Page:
Report numberRA-2005-74
TitleThoroughfares in Flanders
SubtitleA risk analyses based on road and environment characteristics
AuthorsKurt Van Hout
Elke Hermans
Erik Nuyts
Tom Brijs
Published byPolicy Research Centre for Traffic Safety 2002-2006
Number of pages108
Document languageDutch
Work packageOther: Infrastructure and space

This report is the second of a 3 report cycle concerning traffic safety in the built-up environment. The first report was a literature review in which the influence of several infrastructure characteristics on traffic safety in the built-up environment was studied. In this study a risk analysis is made for throughroads in relation to certain elements of the cross section. A next report will study traffic safety applied on a throughroad as a whole.


The data used in this study come from some inventories made in 2000 for some other projects. The database contains a large amount of road segments spread all over the Flanders Region. Accidents from 1996 till 2001 are used.


The study aims at determining the impact of specific characteristics of traffic, road and surroundings, which are readily available, on traffic safety. This is done in a cross sectional study. The result will be a number of models that give the number of accidents (total number as well as number of accidents with bicyclists or mopeds) related to traffic intensities and road and surrounding characteristics.


Within the statistical software package SAS models are built, by means of the procedure GENMOD, that give the number of accidents and the number of accidents with bicyclists (or mopeds) as a function of vehicle intensity, bicycle (+moped) intensity (only for accidents concerning bicyclists or mopeds), vehicle and bicycle (+moped) intensity and lastly vehicle and bicycle (+moped) intensity as well as road and surrounding characteristics. All models are based on the same basic dataset, no division is made between road or accident type (unless for accidents with bicyclists or mopeds).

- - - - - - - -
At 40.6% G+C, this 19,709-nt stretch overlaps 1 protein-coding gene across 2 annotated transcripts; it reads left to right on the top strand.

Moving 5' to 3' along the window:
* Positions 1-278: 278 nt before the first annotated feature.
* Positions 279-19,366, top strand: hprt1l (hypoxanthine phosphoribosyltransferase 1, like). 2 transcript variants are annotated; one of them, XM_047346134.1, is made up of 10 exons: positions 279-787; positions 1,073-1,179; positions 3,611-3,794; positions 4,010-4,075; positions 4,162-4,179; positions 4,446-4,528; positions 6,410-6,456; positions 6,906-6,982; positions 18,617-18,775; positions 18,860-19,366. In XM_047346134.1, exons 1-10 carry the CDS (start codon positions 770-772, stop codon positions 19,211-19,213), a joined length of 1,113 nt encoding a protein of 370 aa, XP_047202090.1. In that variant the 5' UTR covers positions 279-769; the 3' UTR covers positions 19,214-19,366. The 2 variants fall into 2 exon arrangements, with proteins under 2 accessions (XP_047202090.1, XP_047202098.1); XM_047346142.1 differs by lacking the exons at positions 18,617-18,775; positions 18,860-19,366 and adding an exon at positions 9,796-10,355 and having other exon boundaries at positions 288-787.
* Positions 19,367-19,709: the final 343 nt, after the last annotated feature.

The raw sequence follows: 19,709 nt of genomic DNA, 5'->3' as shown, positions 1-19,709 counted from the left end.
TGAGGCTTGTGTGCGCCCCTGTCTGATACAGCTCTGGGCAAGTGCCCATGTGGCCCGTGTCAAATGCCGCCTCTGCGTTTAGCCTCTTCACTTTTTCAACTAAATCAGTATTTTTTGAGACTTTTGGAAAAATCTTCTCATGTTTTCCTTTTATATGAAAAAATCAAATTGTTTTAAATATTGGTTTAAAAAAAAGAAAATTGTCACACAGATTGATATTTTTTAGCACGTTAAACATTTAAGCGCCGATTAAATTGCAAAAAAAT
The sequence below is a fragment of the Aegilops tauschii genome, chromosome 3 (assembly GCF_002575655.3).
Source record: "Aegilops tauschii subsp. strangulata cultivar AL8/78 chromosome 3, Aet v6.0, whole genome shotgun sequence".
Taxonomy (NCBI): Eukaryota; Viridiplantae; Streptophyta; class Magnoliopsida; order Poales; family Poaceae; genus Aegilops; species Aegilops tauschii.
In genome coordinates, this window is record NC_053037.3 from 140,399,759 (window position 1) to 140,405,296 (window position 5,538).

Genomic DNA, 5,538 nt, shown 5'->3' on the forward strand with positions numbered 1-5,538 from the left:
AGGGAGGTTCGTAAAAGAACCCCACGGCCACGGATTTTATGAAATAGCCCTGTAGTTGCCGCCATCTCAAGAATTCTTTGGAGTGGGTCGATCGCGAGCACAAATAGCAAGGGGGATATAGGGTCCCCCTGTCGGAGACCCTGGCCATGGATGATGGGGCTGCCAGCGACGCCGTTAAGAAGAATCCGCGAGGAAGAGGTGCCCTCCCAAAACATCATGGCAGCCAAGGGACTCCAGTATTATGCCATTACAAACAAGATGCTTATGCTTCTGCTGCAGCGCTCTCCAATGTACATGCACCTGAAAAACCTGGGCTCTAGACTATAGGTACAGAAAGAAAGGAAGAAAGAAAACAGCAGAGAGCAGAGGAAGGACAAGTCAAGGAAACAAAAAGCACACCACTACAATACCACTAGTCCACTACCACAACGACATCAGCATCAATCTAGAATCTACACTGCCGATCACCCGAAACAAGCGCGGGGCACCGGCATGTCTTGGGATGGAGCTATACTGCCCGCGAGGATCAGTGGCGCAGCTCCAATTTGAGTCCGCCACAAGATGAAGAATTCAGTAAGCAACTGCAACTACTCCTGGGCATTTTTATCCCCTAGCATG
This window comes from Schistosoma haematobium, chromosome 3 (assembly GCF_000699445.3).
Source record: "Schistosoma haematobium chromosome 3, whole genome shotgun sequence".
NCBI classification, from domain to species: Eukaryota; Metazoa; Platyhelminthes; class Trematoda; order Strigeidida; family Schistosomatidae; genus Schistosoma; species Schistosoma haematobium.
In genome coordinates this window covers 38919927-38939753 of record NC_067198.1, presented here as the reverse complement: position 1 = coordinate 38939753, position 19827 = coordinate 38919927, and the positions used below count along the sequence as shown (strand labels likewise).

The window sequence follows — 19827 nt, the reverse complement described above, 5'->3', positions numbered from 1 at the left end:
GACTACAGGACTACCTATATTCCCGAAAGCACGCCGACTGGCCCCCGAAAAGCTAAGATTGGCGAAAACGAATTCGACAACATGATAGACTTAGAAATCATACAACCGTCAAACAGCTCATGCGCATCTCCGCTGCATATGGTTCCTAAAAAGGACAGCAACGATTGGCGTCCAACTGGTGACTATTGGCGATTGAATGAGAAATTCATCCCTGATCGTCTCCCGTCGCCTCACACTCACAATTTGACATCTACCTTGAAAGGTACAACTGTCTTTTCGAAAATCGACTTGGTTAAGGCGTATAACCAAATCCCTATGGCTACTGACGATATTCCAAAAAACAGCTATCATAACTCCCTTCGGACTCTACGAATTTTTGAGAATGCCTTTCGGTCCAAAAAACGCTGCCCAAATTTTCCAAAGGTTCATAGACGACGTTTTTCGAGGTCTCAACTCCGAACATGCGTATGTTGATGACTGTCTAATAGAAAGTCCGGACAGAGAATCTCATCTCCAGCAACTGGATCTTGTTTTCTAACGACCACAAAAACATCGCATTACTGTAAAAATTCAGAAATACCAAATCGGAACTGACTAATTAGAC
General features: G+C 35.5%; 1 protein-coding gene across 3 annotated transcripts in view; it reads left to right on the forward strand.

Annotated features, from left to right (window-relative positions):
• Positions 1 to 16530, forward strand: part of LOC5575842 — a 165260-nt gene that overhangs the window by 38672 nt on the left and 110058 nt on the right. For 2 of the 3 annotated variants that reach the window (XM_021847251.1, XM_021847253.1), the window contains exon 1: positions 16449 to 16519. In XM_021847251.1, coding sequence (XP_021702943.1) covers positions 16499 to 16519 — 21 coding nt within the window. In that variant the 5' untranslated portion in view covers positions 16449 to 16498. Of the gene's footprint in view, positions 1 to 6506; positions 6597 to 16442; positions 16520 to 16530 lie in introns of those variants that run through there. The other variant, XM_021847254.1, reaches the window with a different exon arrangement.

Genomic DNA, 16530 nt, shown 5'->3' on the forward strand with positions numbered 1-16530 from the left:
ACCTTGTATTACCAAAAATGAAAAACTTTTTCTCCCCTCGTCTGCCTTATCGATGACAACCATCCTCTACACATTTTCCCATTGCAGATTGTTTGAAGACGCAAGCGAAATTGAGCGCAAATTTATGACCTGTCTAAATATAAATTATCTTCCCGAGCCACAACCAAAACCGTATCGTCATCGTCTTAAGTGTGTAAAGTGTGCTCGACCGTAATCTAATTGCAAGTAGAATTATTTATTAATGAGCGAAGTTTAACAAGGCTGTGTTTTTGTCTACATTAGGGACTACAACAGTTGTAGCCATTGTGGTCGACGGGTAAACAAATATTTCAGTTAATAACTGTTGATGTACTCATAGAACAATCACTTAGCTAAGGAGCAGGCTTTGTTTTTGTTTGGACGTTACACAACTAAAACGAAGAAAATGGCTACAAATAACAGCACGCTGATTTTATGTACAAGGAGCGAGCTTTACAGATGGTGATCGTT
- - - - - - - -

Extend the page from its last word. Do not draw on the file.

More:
Additionally, the existence of different groups of road segments within the data is checked by means of latent class analysis. This seems to be the case only to a limited extent. A fairly small group of segments is characterized by a significantly larger number of accidents. These road segments therefore deserve some extra attention. Anyway, the differences with the models derived earlier are limited.


The models explain the variance in number of accidents for existing road segments. The connections found aren’t necessarily causal. The models are therefore not suitable to predict changes in the number of accidents following a street renovation. The models can be used for estimating the number of accidents in relation to intensities, road and surrounding characteristics. As such they are useful in the creation of a comparison group in Before-After studies and for the detection of dangerous zones.


The results show that the connection between vehicle intensity and the number of accidents isn’t as easy as usually supposed. For large vehicle intensities the number of accidents is flattened down. The number of bicycle (=moped) accidents grows as expected with a growing number of bicyclists and mopeds.


Apart from the traffic intensities, road characteristics like the number of lanes, the presence of foot and bike paths or parking lanes, amongst others, but also surrounding characteristics as building density, morfological location type and the presence of certain functions along the road influence traffic safety. Interpretation of the coefficients of the different explaining variables however is complicated by the probable presence of correlations between the variables.


The impact of road and surrounding characteristics differs according the road users involved and the location of the accidents. Some variables influence stronger the crossroad accidents, while other variables have a stronger impact on road segment accidents. A striking difference exists in the expected number of bicycle accidents on roads with bicycle paths for both directions on one side of the road and roads with one way bicycle paths on both sides. Cyclists are more at risk on two way cycle paths compared to one way cycle paths.

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The Policy Research Centre for Traffic Safety carries out policy relevant scientific research under the authority of the Flemish Government. The Centre is the result of a

cooperation between Hasselt University, KU Leuven and VITO, the Flemish Institute for Technological Research.


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